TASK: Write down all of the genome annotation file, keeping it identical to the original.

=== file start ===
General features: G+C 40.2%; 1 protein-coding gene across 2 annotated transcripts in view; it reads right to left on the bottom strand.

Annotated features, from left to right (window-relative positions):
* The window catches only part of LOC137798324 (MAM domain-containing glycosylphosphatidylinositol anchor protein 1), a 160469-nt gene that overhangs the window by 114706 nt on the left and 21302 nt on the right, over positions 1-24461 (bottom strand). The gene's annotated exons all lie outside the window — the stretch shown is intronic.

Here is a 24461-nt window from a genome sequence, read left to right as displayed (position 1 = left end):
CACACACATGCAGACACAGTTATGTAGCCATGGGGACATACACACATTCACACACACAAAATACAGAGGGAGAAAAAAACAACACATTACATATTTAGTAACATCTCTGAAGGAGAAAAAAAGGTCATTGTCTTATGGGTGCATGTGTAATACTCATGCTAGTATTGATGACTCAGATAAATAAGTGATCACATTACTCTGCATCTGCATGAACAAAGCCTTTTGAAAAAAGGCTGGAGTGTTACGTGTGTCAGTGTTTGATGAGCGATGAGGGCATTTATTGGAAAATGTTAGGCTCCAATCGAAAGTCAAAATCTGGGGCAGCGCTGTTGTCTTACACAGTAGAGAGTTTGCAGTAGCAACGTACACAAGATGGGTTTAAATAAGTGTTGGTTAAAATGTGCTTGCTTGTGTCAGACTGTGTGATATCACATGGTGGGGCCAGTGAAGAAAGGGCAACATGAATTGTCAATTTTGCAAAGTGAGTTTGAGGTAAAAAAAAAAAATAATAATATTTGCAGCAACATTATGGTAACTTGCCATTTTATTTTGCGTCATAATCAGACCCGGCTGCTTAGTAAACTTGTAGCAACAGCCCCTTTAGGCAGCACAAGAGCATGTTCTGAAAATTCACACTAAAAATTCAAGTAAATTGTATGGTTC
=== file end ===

General features: G+C 40.2%; 1 protein-coding gene across 2 annotated transcripts in view; it reads right to left on the bottom strand.

Annotated features, from left to right (window-relative positions):
* The window catches only part of LOC137798324 (MAM domain-containing glycosylphosphatidylinositol anchor protein 1), a 160469-nt gene that overhangs the window by 114706 nt on the left and 21302 nt on the right, over positions 1-24461 (bottom strand). The gene's annotated exons all lie outside the window — the stretch shown is intronic.

Here is a 24461-nt window from a genome sequence, read left to right as displayed (position 1 = left end):
CACACACATGCAGACACAGTTATGTAGCCATGGGGACATACACACATTCACACACACAAAATACAGAGGGAGAAAAAAACAACACATTACATATTTAGTAACATCTCTGAAGGAGAAAAAAAGGTCATTGTCTTATGGGTGCATGTGTAATACTCATGCTAGTATTGATGACTCAGATAAATAAGTGATCACATTACTCTGCATCTGCATGAACAAAGCCTTTTGAAAAAAGGCTGGAGTGTTACGTGTGTCAGTGTTTGATGAGCGATGAGGGCATTTATTGGAAAATGTTAGGCTCCAATCGAAAGTCAAAATCTGGGGCAGCGCTGTTGTCTTACACAGTAGAGAGTTTGCAGTAGCAACGTACACAAGATGGGTTTAAATAAGTGTTGGTTAAAATGTGCTTGCTTGTGTCAGACTGTGTGATATCACATGGTGGGGCCAGTGAAGAAAGGGCAACATGAATTGTCAATTTTGCAAAGTGAGTTTGAGGTAAAAAAAAAAAATAATAATATTTGCAGCAACATTATGGTAACTTGCCATTTTATTTTGCGTCATAATCAGACCCGGCTGCTTAGTAAACTTGTAGCAACAGCCCCTTTAGGCAGCACAAGAGCATGTTCTGAAAATTCACACTAAAAATTCAAGTAAATTGTATGGTTC